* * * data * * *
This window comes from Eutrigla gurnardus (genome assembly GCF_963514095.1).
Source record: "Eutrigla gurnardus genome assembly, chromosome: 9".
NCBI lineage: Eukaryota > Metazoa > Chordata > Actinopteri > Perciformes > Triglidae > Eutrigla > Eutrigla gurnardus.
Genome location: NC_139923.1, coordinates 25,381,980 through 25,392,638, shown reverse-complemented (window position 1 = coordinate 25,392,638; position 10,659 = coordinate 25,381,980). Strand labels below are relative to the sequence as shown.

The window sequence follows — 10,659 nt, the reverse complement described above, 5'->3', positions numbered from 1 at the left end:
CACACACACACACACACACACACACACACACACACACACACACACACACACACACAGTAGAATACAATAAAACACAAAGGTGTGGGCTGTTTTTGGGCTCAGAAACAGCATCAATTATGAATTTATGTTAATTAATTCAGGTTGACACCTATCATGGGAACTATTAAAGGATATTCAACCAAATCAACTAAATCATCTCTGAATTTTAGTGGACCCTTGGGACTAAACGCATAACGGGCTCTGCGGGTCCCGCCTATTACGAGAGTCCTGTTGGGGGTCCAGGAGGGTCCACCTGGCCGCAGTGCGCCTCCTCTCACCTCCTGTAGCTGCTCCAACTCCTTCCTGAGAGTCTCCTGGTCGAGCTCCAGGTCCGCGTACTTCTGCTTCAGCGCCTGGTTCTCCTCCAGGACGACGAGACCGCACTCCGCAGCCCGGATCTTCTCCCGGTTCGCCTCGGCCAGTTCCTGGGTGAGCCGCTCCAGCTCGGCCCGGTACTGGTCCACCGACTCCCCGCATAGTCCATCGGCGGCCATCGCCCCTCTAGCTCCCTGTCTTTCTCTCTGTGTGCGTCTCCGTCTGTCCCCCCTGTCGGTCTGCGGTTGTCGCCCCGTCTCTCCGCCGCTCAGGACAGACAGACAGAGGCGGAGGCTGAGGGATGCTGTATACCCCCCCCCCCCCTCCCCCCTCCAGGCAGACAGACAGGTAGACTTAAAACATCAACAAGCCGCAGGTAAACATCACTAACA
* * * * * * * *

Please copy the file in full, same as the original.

This window comes from Eutrigla gurnardus (genome assembly GCF_963514095.1).
Source record: "Eutrigla gurnardus genome assembly, chromosome: 9".
NCBI lineage: Eukaryota > Metazoa > Chordata > Actinopteri > Perciformes > Triglidae > Eutrigla > Eutrigla gurnardus.
Genome location: NC_139923.1, coordinates 25,381,980 through 25,392,638, shown reverse-complemented (window position 1 = coordinate 25,392,638; position 10,659 = coordinate 25,381,980). Strand labels below are relative to the sequence as shown.

The window sequence follows — 10,659 nt, the reverse complement described above, 5'->3', positions numbered from 1 at the left end:
CACACACACACACACACACACACACACACACACACACACACACACACACACACACAGTAGAATACAATAAAACACAAAGGTGTGGGCTGTTTTTGGGCTCAGAAACAGCATCAATTATGAATTTATGTTAATTAATTCAGGTTGACACCTATCATGGGAACTATTAAAGGATATTCAACCAAATCAACTAAATCATCTCTGAATTTTAGTGGACCCTTGGGACTAAACGCATAACGGGCTCTGCGGGTCCCGCCTATTACGAGAGTCCTGTTGGGGGTCCAGGAGGGTCCACCTGGCCGCAGTGCGCCTCCTCTCACCTCCTGTAGCTGCTCCAACTCCTTCCTGAGAGTCTCCTGGTCGAGCTCCAGGTCCGCGTACTTCTGCTTCAGCGCCTGGTTCTCCTCCAGGACGACGAGACCGCACTCCGCAGCCCGGATCTTCTCCCGGTTCGCCTCGGCCAGTTCCTGGGTGAGCCGCTCCAGCTCGGCCCGGTACTGGTCCACCGACTCCCCGCATAGTCCATCGGCGGCCATCGCCCCTCTAGCTCCCTGTCTTTCTCTCTGTGTGCGTCTCCGTCTGTCCCCCCTGTCGGTCTGCGGTTGTCGCCCCGTCTCTCCGCCGCTCAGGACAGACAGACAGAGGCGGAGGCTGAGGGATGCTGTATACCCCCCCCCCCCCTCCCCCCTCCAGGCAGACAGACAGGTAGACTTAAAACATCAACAAGCCGCAGGTAAACATCACTAACA